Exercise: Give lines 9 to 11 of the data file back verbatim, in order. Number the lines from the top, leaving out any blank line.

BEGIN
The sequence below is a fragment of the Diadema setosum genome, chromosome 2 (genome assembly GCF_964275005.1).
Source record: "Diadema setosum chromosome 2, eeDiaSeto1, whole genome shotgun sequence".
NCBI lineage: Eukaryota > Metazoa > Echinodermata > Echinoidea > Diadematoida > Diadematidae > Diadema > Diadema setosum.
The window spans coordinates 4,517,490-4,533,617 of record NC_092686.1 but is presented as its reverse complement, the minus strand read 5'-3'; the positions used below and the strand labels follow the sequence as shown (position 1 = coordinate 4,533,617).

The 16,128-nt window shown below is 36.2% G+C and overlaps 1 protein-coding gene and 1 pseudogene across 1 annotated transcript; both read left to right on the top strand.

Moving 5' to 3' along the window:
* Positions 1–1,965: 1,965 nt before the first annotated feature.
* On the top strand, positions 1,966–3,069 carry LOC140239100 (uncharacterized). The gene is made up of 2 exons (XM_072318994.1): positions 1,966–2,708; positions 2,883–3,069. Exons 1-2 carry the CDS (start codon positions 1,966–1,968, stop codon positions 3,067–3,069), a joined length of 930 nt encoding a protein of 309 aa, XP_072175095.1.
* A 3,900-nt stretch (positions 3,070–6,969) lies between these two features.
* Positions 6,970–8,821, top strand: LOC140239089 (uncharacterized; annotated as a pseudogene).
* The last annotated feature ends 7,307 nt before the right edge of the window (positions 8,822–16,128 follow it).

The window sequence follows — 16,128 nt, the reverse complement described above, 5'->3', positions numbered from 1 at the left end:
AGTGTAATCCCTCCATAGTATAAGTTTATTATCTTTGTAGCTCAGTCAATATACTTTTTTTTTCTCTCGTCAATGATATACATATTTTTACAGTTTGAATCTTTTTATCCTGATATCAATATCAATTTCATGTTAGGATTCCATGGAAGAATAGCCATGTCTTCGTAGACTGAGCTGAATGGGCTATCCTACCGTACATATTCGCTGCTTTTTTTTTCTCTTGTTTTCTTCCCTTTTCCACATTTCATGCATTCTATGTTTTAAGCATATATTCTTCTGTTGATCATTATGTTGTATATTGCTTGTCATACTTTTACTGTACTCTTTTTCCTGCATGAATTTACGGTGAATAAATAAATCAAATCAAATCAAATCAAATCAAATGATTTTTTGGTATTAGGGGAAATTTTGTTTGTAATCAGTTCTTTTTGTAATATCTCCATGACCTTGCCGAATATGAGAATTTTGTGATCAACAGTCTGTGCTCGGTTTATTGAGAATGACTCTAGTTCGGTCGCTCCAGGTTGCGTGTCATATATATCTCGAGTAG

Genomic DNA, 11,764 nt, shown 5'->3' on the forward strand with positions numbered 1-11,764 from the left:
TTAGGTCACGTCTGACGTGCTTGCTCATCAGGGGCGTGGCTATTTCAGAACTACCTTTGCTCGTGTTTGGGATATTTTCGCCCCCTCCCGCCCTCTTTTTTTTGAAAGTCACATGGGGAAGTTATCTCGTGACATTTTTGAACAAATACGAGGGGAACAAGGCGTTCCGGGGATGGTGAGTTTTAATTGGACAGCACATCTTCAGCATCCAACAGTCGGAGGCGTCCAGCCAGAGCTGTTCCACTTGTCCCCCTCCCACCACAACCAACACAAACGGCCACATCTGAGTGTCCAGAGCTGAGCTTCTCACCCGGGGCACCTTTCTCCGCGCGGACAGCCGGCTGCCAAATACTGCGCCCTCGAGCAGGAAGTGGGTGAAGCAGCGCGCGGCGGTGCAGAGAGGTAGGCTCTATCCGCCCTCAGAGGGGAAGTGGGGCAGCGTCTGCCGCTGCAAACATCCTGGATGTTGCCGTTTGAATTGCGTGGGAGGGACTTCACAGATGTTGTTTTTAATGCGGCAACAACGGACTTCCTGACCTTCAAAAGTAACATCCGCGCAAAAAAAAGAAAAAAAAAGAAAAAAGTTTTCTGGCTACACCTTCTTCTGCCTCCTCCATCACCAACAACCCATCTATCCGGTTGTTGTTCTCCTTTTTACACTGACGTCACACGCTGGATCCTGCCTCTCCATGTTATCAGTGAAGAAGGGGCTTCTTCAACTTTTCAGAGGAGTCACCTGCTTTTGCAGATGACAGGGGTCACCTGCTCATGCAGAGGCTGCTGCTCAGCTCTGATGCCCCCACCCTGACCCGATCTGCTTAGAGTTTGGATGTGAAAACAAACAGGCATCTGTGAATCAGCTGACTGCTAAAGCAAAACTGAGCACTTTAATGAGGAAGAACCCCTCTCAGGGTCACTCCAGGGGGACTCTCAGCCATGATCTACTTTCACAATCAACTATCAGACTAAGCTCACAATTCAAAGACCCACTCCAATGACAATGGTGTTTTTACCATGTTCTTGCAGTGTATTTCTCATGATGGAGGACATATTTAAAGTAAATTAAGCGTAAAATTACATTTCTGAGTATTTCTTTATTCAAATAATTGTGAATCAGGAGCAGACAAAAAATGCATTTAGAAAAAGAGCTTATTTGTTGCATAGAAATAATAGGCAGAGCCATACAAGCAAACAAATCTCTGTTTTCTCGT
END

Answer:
* A 3,900-nt stretch (positions 3,070–6,969) lies between these two features.
* Positions 6,970–8,821, top strand: LOC140239089 (uncharacterized; annotated as a pseudogene).
* The last annotated feature ends 7,307 nt before the right edge of the window (positions 8,822–16,128 follow it).